In: KulturPoetik 2008, Heft 1


Stefan Bub


Phonograph und Grammophon bei Thomas Mann und Michel Leiris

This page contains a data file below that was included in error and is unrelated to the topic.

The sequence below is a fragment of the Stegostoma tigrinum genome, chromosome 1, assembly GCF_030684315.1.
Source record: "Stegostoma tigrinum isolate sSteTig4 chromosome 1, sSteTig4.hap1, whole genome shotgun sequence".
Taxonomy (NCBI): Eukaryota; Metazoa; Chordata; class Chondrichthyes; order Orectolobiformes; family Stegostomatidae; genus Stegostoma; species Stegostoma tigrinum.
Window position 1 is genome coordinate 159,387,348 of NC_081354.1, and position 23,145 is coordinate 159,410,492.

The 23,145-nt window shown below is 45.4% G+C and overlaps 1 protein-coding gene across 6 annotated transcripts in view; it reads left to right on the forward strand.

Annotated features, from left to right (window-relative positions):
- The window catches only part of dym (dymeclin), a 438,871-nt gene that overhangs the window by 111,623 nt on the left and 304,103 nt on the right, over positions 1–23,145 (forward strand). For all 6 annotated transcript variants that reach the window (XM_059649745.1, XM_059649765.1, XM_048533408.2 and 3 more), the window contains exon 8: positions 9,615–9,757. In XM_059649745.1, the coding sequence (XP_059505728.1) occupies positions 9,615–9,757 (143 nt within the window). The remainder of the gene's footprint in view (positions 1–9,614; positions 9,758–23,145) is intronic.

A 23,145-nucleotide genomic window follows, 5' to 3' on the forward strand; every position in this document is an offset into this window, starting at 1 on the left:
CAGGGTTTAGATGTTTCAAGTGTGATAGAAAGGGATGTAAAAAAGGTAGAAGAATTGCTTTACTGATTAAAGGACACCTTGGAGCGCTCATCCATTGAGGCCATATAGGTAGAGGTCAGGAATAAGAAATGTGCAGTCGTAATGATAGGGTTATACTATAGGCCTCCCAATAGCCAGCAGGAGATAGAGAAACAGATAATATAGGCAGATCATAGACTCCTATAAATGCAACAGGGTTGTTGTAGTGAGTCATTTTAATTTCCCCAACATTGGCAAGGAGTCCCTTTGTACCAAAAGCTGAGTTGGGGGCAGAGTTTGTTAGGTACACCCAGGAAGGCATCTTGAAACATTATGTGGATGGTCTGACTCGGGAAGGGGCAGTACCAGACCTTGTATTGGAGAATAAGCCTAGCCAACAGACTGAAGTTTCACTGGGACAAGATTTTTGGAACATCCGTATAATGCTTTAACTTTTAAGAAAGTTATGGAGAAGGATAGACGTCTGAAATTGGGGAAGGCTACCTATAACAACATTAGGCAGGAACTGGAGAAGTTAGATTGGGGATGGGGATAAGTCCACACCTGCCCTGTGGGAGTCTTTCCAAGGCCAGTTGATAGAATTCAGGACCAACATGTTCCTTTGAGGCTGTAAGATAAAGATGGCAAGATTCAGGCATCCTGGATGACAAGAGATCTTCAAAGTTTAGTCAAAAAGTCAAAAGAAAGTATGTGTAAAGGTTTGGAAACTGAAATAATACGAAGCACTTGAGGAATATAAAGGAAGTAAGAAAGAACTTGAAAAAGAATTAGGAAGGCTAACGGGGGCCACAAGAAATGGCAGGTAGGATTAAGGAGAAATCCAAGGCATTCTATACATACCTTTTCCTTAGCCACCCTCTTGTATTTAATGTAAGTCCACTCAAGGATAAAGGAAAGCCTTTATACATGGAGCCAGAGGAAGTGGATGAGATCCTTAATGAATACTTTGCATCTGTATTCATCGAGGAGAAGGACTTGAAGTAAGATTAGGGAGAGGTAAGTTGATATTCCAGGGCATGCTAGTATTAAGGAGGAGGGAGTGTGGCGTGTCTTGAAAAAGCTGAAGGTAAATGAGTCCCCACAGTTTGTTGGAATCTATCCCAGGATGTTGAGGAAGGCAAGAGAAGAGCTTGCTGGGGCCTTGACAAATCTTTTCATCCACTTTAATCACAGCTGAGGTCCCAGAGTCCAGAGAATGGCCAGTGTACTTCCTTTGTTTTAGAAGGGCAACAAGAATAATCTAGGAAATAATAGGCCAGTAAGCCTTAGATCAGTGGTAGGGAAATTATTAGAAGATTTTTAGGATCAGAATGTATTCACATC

The invention of the phonograph and gramophone at the end of the nineteenth century that made it possible to preserve the sound of voices both fascinated and disquieted contemporary authors. Further, the passages from Thomas Mann’s Der Zauberberg and Michel Leiris’s autobiography La règle du jeu examined in the present article deal with these machines as objects having auras, and with the impression made by their sound. At the same time, these texts highlight in different ways the disturbing noises caused by technical imperfections. These are linked in the literature to experiences of the startling discontinuity of time and awareness of death.